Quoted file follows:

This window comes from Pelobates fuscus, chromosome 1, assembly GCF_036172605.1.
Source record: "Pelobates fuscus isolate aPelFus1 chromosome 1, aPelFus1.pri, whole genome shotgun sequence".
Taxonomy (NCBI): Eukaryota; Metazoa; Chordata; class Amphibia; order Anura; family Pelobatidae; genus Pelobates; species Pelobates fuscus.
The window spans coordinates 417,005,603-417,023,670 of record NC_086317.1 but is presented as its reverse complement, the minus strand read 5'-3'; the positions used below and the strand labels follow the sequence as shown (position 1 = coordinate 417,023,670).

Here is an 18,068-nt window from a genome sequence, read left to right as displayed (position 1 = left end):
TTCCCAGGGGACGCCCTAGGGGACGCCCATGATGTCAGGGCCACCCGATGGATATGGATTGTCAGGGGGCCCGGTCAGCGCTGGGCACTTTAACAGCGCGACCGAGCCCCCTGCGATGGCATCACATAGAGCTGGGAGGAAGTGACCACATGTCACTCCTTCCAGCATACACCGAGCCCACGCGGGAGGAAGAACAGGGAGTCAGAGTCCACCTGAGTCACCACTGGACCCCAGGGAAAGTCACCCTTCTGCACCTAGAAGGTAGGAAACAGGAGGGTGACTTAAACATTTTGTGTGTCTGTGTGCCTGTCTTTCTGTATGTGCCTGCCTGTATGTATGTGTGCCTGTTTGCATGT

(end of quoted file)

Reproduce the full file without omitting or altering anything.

This window comes from Pelobates fuscus, chromosome 1, assembly GCF_036172605.1.
Source record: "Pelobates fuscus isolate aPelFus1 chromosome 1, aPelFus1.pri, whole genome shotgun sequence".
Taxonomy (NCBI): Eukaryota; Metazoa; Chordata; class Amphibia; order Anura; family Pelobatidae; genus Pelobates; species Pelobates fuscus.
The window spans coordinates 417,005,603-417,023,670 of record NC_086317.1 but is presented as its reverse complement, the minus strand read 5'-3'; the positions used below and the strand labels follow the sequence as shown (position 1 = coordinate 417,023,670).

Here is an 18,068-nt window from a genome sequence, read left to right as displayed (position 1 = left end):
TTCCCAGGGGACGCCCTAGGGGACGCCCATGATGTCAGGGCCACCCGATGGATATGGATTGTCAGGGGGCCCGGTCAGCGCTGGGCACTTTAACAGCGCGACCGAGCCCCCTGCGATGGCATCACATAGAGCTGGGAGGAAGTGACCACATGTCACTCCTTCCAGCATACACCGAGCCCACGCGGGAGGAAGAACAGGGAGTCAGAGTCCACCTGAGTCACCACTGGACCCCAGGGAAAGTCACCCTTCTGCACCTAGAAGGTAGGAAACAGGAGGGTGACTTAAACATTTTGTGTGTCTGTGTGCCTGTCTTTCTGTATGTGCCTGCCTGTATGTATGTGTGCCTGTTTGCATGT